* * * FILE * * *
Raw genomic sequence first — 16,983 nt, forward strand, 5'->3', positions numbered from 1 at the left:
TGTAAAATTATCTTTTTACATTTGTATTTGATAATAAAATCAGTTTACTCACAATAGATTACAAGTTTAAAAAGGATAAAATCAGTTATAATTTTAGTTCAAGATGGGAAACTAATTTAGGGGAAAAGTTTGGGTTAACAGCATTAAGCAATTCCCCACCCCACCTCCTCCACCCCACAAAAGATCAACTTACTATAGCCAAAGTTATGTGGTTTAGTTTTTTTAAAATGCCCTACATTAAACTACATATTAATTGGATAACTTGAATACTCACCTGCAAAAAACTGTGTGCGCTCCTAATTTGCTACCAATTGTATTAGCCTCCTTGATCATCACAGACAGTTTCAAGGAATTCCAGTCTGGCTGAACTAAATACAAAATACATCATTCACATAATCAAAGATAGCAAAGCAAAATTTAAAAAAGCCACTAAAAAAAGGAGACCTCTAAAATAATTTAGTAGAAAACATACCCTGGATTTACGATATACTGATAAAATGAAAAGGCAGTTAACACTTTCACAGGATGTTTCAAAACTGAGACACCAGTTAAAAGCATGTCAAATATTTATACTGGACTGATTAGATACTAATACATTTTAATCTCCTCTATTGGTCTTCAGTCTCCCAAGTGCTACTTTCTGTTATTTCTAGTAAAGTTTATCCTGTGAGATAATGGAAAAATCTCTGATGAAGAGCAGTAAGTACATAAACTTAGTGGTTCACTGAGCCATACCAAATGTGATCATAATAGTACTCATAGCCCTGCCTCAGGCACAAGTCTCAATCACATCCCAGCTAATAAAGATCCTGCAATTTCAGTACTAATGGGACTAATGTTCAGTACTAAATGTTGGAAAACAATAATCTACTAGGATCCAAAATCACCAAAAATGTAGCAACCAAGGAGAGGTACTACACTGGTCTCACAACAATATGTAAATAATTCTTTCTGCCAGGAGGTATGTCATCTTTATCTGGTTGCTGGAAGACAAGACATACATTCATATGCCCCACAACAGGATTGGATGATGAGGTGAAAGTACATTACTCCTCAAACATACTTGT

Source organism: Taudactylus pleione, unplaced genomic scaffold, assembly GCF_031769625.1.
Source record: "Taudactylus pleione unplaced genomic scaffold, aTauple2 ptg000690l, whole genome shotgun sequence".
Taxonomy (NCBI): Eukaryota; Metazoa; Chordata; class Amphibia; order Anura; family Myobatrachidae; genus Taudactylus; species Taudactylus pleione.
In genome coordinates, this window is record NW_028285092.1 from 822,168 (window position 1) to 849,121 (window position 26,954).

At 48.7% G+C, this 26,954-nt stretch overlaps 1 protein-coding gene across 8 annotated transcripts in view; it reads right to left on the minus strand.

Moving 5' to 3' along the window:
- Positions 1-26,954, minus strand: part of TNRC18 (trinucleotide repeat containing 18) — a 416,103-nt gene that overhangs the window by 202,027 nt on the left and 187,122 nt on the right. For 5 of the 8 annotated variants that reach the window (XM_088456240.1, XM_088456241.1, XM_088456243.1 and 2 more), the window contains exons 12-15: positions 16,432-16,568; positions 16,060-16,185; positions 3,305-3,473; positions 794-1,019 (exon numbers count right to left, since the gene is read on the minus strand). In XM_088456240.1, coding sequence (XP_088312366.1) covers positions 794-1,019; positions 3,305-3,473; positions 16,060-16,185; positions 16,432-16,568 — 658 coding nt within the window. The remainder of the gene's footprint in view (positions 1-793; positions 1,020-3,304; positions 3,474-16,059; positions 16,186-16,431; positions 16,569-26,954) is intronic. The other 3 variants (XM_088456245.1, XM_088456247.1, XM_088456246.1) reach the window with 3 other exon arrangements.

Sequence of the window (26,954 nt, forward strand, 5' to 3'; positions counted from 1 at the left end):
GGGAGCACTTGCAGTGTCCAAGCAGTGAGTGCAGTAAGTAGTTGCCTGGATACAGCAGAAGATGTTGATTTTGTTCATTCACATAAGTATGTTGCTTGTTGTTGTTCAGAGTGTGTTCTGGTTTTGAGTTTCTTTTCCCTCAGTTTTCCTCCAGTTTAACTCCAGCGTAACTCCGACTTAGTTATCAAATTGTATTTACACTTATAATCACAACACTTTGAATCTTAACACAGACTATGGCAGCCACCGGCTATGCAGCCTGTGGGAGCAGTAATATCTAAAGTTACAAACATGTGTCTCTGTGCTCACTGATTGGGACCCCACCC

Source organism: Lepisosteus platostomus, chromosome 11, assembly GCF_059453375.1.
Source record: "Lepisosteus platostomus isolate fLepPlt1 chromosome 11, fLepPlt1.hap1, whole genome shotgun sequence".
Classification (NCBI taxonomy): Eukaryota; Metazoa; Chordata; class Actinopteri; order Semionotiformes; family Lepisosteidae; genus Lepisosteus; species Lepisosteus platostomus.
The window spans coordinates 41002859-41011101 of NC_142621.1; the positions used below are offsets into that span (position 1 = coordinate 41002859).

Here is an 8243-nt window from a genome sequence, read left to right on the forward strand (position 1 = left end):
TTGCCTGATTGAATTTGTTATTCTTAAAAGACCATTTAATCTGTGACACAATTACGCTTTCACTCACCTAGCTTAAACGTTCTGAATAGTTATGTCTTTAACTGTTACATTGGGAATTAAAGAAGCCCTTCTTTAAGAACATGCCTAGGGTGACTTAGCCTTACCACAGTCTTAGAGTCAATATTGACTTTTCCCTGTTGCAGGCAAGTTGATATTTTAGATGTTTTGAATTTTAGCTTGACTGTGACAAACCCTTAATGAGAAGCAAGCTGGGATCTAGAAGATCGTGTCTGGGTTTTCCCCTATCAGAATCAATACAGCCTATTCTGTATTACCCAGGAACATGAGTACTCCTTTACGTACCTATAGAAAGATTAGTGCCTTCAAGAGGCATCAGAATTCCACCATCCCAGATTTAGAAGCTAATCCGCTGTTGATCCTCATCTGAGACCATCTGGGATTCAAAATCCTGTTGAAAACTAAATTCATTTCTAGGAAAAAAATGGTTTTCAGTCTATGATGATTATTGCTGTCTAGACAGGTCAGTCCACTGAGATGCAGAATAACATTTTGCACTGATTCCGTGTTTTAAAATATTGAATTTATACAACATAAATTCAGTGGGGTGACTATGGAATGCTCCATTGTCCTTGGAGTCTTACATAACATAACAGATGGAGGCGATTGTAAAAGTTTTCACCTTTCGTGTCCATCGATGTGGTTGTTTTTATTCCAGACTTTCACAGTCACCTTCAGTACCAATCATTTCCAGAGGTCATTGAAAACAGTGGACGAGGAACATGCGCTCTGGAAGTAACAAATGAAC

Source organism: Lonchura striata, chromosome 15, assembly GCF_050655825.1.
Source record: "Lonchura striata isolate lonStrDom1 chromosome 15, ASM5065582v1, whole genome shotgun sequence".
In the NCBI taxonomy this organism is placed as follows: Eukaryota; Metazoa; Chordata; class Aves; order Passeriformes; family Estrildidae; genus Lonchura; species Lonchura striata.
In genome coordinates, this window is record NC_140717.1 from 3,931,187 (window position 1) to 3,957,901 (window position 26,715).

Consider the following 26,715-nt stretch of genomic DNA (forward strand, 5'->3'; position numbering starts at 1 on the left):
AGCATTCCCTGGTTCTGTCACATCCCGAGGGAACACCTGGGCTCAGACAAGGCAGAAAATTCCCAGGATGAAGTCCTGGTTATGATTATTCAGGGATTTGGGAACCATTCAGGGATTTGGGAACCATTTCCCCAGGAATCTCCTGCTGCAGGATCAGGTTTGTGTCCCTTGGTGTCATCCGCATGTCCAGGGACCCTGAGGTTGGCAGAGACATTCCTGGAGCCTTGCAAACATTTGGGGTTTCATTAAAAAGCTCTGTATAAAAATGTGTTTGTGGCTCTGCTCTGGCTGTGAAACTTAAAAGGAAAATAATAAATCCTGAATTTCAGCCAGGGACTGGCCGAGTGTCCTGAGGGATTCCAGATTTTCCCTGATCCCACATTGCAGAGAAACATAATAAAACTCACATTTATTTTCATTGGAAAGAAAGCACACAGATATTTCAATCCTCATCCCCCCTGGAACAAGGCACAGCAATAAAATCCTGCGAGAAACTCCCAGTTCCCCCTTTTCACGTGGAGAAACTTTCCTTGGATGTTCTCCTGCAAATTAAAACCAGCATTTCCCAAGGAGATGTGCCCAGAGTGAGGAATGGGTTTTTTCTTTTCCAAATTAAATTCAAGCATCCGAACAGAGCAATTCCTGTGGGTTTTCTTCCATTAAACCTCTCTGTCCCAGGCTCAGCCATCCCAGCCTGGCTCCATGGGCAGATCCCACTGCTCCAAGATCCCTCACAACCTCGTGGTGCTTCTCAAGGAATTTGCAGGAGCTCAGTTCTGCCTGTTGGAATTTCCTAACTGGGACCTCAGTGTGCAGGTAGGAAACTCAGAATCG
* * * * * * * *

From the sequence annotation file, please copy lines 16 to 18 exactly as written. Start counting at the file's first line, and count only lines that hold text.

Here is an 8243-nt window from a genome sequence, read left to right on the forward strand (position 1 = left end):
TTGCCTGATTGAATTTGTTATTCTTAAAAGACCATTTAATCTGTGACACAATTACGCTTTCACTCACCTAGCTTAAACGTTCTGAATAGTTATGTCTTTAACTGTTACATTGGGAATTAAAGAAGCCCTTCTTTAAGAACATGCCTAGGGTGACTTAGCCTTACCACAGTCTTAGAGTCAATATTGACTTTTCCCTGTTGCAGGCAAGTTGATATTTTAGATGTTTTGAATTTTAGCTTGACTGTGACAAACCCTTAATGAGAAGCAAGCTGGGATCTAGAAGATCGTGTCTGGGTTTTCCCCTATCAGAATCAATACAGCCTATTCTGTATTACCCAGGAACATGAGTACTCCTTTACGTACCTATAGAAAGATTAGTGCCTTCAAGAGGCATCAGAATTCCACCATCCCAGATTTAGAAGCTAATCCGCTGTTGATCCTCATCTGAGACCATCTGGGATTCAAAATCCTGTTGAAAACTAAATTCATTTCTAGGAAAAAAATGGTTTTCAGTCTATGATGATTATTGCTGTCTAGACAGGTCAGTCCACTGAGATGCAGAATAACATTTTGCACTGATTCCGTGTTTTAAAATATTGAATTTATACAACATAAATTCAGTGGGGTGACTATGGAATGCTCCATTGTCCTTGGAGTCTTACATAACATAACAGATGGAGGCGATTGTAAAAGTTTTCACCTTTCGTGTCCATCGATGTGGTTGTTTTTATTCCAGACTTTCACAGTCACCTTCAGTACCAATCATTTCCAGAGGTCATTGAAAACAGTGGACGAGGAACATGCGCTCTGGAAGTAACAAATGAAC

Source organism: Lonchura striata, chromosome 15, assembly GCF_050655825.1.